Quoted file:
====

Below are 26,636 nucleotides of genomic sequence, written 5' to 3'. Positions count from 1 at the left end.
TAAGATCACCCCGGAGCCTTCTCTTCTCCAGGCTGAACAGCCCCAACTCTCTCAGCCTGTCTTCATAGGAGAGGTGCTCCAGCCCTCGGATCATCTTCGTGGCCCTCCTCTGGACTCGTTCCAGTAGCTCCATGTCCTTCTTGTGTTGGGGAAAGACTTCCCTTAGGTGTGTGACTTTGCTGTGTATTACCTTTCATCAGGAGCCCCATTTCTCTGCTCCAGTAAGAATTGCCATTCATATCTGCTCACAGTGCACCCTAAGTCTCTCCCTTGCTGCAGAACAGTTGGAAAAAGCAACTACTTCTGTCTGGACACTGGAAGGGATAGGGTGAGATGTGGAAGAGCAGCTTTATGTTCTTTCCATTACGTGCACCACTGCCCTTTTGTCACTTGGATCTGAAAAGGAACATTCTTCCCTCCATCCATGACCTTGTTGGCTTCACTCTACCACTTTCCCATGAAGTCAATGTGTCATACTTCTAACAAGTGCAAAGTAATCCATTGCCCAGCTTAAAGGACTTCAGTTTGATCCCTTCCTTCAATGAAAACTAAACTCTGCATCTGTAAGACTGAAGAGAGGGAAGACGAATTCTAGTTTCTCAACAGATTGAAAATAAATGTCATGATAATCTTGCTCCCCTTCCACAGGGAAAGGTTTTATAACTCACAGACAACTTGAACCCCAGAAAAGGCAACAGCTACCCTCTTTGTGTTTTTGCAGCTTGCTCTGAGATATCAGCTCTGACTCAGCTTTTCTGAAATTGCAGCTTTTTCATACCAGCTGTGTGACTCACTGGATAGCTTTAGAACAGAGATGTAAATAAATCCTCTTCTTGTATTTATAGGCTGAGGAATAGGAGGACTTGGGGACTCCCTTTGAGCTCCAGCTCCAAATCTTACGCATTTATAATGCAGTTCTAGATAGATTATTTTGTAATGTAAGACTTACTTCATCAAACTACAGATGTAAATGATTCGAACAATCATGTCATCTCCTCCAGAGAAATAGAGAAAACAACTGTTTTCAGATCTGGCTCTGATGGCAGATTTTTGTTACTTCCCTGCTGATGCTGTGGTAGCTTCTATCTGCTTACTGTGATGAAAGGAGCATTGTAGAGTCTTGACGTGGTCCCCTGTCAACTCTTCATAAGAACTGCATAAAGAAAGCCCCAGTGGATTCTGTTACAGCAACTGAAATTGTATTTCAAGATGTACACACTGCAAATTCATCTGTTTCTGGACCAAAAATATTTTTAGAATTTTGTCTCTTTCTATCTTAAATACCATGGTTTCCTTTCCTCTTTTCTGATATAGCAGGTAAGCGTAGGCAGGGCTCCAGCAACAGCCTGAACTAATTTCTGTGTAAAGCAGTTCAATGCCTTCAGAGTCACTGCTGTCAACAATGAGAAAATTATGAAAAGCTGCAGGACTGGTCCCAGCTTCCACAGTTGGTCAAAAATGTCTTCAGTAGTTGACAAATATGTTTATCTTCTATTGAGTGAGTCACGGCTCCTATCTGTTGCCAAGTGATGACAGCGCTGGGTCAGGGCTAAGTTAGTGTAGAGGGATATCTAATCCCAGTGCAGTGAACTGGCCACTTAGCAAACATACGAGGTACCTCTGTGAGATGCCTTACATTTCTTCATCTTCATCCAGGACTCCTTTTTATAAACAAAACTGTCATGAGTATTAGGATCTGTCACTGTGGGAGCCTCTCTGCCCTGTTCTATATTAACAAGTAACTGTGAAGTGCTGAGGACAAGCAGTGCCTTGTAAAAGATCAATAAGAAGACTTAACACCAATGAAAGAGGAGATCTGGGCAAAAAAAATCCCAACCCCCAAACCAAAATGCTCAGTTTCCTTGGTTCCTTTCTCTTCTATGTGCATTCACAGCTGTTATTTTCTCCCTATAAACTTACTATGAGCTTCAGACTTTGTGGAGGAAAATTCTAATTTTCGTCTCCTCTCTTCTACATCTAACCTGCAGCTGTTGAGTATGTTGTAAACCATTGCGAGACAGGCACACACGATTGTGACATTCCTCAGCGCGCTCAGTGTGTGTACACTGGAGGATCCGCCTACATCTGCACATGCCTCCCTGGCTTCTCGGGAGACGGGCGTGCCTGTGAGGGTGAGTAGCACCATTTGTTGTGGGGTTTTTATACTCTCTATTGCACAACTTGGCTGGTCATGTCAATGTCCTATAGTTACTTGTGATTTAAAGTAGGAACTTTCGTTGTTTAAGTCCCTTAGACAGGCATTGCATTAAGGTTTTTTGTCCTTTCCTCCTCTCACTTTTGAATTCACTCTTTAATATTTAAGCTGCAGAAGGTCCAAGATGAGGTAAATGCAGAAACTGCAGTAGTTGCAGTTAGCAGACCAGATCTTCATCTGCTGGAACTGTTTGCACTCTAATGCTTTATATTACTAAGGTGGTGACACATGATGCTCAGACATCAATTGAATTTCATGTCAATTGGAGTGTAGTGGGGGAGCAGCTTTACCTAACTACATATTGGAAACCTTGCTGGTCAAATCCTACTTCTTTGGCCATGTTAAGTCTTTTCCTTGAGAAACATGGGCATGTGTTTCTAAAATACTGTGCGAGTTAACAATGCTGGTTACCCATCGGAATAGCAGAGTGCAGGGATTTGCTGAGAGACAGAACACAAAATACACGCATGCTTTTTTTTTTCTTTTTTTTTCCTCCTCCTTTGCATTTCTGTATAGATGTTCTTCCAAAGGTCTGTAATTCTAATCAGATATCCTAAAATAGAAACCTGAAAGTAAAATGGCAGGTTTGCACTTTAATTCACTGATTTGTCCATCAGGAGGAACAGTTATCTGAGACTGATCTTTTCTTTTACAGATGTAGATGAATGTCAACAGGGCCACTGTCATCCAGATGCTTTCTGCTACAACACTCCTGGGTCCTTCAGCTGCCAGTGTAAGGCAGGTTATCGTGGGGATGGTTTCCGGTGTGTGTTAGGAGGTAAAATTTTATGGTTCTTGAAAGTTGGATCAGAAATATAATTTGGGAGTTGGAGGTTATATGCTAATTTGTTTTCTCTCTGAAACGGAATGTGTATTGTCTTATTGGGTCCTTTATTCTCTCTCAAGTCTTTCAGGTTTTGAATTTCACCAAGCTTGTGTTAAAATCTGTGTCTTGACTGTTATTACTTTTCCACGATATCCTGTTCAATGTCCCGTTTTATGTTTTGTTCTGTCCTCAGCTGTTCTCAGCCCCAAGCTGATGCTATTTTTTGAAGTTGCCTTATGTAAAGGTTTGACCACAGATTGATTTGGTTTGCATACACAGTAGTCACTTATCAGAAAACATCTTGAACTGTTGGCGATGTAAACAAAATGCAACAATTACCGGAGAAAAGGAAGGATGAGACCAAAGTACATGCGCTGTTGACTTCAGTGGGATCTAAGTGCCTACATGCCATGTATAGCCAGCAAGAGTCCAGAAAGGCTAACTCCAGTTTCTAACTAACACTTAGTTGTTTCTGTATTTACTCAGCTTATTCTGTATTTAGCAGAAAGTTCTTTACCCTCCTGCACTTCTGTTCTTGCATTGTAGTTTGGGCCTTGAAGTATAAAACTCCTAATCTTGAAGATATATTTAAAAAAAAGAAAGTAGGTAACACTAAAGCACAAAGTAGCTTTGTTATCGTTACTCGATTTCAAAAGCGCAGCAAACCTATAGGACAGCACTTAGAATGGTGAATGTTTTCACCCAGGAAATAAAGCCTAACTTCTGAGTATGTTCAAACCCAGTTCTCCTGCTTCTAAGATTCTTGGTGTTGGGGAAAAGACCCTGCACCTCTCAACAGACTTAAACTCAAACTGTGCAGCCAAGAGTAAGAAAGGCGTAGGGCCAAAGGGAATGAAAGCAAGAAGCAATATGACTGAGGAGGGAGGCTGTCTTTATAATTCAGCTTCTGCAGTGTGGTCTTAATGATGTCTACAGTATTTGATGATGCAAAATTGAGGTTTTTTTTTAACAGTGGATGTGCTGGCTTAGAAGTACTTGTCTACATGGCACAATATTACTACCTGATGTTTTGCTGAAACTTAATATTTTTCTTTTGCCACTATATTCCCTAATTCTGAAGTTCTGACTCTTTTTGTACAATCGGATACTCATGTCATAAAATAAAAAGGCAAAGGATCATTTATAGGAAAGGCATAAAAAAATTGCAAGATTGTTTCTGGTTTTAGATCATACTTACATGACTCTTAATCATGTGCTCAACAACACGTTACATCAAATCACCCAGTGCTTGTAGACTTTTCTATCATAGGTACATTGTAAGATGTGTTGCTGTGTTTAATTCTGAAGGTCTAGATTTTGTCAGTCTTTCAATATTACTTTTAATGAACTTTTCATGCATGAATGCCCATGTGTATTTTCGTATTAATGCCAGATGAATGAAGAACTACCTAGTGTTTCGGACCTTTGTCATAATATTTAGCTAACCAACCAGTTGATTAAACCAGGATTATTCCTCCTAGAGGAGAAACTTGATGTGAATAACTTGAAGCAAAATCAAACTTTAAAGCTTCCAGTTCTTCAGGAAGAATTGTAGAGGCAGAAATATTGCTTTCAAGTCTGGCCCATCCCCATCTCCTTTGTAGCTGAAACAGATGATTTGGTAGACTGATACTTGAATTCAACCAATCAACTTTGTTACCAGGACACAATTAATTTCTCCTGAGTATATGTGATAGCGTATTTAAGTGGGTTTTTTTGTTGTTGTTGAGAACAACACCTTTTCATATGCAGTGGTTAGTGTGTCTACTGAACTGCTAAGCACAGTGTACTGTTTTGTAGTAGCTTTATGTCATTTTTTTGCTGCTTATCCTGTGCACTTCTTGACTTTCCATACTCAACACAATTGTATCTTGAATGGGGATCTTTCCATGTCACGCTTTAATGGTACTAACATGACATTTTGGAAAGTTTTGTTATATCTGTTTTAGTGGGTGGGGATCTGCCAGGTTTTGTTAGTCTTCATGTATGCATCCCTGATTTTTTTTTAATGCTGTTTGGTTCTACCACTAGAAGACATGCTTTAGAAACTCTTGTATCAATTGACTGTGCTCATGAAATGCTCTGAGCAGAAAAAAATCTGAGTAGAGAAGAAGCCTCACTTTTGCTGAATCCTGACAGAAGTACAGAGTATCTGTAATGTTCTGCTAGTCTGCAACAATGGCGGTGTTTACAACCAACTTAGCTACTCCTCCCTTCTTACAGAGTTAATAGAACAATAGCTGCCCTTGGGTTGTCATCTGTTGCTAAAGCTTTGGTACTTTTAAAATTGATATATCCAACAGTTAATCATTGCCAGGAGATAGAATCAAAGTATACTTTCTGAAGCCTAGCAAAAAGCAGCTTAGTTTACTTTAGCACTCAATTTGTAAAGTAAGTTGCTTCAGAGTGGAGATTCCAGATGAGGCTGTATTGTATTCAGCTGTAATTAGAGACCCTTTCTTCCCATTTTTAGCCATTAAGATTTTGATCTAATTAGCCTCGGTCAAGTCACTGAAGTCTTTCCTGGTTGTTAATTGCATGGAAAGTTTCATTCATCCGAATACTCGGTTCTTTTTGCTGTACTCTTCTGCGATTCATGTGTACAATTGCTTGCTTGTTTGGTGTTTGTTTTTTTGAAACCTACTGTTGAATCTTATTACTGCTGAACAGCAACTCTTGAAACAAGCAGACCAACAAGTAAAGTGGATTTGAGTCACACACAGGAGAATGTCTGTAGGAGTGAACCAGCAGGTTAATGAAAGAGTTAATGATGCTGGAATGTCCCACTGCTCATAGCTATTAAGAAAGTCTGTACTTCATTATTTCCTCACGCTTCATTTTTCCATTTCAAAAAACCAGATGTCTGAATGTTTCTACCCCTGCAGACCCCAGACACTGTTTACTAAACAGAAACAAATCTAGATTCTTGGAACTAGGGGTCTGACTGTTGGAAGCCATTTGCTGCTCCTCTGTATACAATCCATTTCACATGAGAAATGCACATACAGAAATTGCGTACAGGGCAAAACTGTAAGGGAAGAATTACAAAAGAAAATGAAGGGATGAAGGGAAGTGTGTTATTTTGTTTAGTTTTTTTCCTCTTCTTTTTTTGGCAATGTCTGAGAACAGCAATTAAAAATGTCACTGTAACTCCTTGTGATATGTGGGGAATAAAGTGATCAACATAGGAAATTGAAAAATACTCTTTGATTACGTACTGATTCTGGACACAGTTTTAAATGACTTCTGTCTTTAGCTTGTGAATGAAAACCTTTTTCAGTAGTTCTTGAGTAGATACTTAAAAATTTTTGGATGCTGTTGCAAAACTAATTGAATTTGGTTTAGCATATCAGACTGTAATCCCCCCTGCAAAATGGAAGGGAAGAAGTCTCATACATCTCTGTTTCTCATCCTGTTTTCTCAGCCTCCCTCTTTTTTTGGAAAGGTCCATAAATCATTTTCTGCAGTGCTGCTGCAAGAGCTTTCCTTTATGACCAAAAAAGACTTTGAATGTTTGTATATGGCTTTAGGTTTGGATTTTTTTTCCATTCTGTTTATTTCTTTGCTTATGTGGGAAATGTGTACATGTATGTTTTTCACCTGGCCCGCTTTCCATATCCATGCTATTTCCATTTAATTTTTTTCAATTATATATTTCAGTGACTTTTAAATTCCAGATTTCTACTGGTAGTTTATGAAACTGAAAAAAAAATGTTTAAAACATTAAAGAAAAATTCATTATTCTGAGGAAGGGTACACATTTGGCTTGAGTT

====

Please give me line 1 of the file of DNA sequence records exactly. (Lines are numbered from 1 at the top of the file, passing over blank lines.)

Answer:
Below are 26,636 nucleotides of genomic sequence, written 5' to 3'. Positions count from 1 at the left end.